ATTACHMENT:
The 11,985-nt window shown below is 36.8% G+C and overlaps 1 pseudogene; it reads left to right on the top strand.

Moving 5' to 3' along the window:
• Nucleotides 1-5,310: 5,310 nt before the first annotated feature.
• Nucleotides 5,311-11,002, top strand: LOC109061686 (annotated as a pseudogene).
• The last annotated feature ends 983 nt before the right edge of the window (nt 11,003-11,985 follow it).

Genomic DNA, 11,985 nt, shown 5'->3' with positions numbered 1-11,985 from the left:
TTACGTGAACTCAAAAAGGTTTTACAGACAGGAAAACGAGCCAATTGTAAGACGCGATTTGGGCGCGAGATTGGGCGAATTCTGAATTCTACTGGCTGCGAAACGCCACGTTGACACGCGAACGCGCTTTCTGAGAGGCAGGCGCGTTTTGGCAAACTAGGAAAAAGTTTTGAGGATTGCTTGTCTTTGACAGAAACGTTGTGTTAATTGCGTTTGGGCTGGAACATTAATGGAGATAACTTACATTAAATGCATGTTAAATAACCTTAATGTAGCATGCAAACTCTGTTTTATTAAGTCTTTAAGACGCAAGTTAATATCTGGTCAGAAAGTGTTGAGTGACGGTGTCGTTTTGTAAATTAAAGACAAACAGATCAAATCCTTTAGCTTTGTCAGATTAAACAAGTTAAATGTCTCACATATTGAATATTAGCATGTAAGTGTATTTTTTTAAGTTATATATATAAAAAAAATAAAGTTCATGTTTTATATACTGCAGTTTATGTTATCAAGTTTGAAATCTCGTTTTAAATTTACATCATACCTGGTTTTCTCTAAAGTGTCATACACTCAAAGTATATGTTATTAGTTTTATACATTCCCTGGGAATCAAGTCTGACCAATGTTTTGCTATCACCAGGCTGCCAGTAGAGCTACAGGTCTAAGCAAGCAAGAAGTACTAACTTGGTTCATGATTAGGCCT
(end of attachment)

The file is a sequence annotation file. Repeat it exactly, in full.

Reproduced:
The 11,985-nt window shown below is 36.8% G+C and overlaps 1 pseudogene; it reads left to right on the top strand.

Moving 5' to 3' along the window:
• Nucleotides 1-5,310: 5,310 nt before the first annotated feature.
• Nucleotides 5,311-11,002, top strand: LOC109061686 (annotated as a pseudogene).
• The last annotated feature ends 983 nt before the right edge of the window (nt 11,003-11,985 follow it).

Genomic DNA, 11,985 nt, shown 5'->3' with positions numbered 1-11,985 from the left:
TTACGTGAACTCAAAAAGGTTTTACAGACAGGAAAACGAGCCAATTGTAAGACGCGATTTGGGCGCGAGATTGGGCGAATTCTGAATTCTACTGGCTGCGAAACGCCACGTTGACACGCGAACGCGCTTTCTGAGAGGCAGGCGCGTTTTGGCAAACTAGGAAAAAGTTTTGAGGATTGCTTGTCTTTGACAGAAACGTTGTGTTAATTGCGTTTGGGCTGGAACATTAATGGAGATAACTTACATTAAATGCATGTTAAATAACCTTAATGTAGCATGCAAACTCTGTTTTATTAAGTCTTTAAGACGCAAGTTAATATCTGGTCAGAAAGTGTTGAGTGACGGTGTCGTTTTGTAAATTAAAGACAAACAGATCAAATCCTTTAGCTTTGTCAGATTAAACAAGTTAAATGTCTCACATATTGAATATTAGCATGTAAGTGTATTTTTTTAAGTTATATATATAAAAAAAATAAAGTTCATGTTTTATATACTGCAGTTTATGTTATCAAGTTTGAAATCTCGTTTTAAATTTACATCATACCTGGTTTTCTCTAAAGTGTCATACACTCAAAGTATATGTTATTAGTTTTATACATTCCCTGGGAATCAAGTCTGACCAATGTTTTGCTATCACCAGGCTGCCAGTAGAGCTACAGGTCTAAGCAAGCAAGAAGTACTAACTTGGTTCATGATTAGGCCT